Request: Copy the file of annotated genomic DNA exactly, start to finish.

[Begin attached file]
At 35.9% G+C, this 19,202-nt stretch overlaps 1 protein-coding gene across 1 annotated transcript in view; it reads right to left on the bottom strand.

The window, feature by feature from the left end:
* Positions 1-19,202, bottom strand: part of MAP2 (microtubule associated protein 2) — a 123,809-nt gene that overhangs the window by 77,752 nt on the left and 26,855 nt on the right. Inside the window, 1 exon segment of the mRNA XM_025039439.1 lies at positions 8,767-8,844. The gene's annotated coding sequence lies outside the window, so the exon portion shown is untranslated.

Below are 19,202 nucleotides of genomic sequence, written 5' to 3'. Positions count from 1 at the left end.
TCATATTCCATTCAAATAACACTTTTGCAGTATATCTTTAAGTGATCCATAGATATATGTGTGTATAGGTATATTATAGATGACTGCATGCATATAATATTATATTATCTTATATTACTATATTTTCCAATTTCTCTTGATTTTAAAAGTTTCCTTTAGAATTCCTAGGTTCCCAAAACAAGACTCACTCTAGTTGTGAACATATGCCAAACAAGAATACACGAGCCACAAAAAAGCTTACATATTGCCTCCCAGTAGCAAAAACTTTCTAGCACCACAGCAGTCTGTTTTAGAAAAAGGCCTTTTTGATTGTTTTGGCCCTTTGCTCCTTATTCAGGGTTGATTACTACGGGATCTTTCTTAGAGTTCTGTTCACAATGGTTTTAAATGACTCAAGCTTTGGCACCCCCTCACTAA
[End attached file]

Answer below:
At 35.9% G+C, this 19,202-nt stretch overlaps 1 protein-coding gene across 1 annotated transcript in view; it reads right to left on the bottom strand.

The window, feature by feature from the left end:
* Positions 1-19,202, bottom strand: part of MAP2 (microtubule associated protein 2) — a 123,809-nt gene that overhangs the window by 77,752 nt on the left and 26,855 nt on the right. Inside the window, 1 exon segment of the mRNA XM_025039439.1 lies at positions 8,767-8,844. The gene's annotated coding sequence lies outside the window, so the exon portion shown is untranslated.

Below are 19,202 nucleotides of genomic sequence, written 5' to 3'. Positions count from 1 at the left end.
TCATATTCCATTCAAATAACACTTTTGCAGTATATCTTTAAGTGATCCATAGATATATGTGTGTATAGGTATATTATAGATGACTGCATGCATATAATATTATATTATCTTATATTACTATATTTTCCAATTTCTCTTGATTTTAAAAGTTTCCTTTAGAATTCCTAGGTTCCCAAAACAAGACTCACTCTAGTTGTGAACATATGCCAAACAAGAATACACGAGCCACAAAAAAGCTTACATATTGCCTCCCAGTAGCAAAAACTTTCTAGCACCACAGCAGTCTGTTTTAGAAAAAGGCCTTTTTGATTGTTTTGGCCCTTTGCTCCTTATTCAGGGTTGATTACTACGGGATCTTTCTTAGAGTTCTGTTCACAATGGTTTTAAATGACTCAAGCTTTGGCACCCCCTCACTAA